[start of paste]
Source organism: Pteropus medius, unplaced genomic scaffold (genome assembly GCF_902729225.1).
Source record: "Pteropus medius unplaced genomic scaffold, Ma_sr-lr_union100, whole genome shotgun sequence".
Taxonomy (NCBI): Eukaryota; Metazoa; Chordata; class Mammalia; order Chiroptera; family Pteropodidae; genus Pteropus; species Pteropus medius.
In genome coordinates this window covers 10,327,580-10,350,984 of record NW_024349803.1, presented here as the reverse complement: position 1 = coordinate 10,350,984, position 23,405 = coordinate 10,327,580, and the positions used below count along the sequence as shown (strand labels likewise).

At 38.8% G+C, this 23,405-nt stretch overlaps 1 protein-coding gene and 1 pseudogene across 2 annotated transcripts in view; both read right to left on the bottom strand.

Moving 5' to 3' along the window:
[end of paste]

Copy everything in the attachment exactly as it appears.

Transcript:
Source organism: Pteropus medius, unplaced genomic scaffold (genome assembly GCF_902729225.1).
Source record: "Pteropus medius unplaced genomic scaffold, Ma_sr-lr_union100, whole genome shotgun sequence".
Taxonomy (NCBI): Eukaryota; Metazoa; Chordata; class Mammalia; order Chiroptera; family Pteropodidae; genus Pteropus; species Pteropus medius.
In genome coordinates this window covers 10,327,580-10,350,984 of record NW_024349803.1, presented here as the reverse complement: position 1 = coordinate 10,350,984, position 23,405 = coordinate 10,327,580, and the positions used below count along the sequence as shown (strand labels likewise).

At 38.8% G+C, this 23,405-nt stretch overlaps 1 protein-coding gene and 1 pseudogene across 2 annotated transcripts in view; both read right to left on the bottom strand.

Moving 5' to 3' along the window: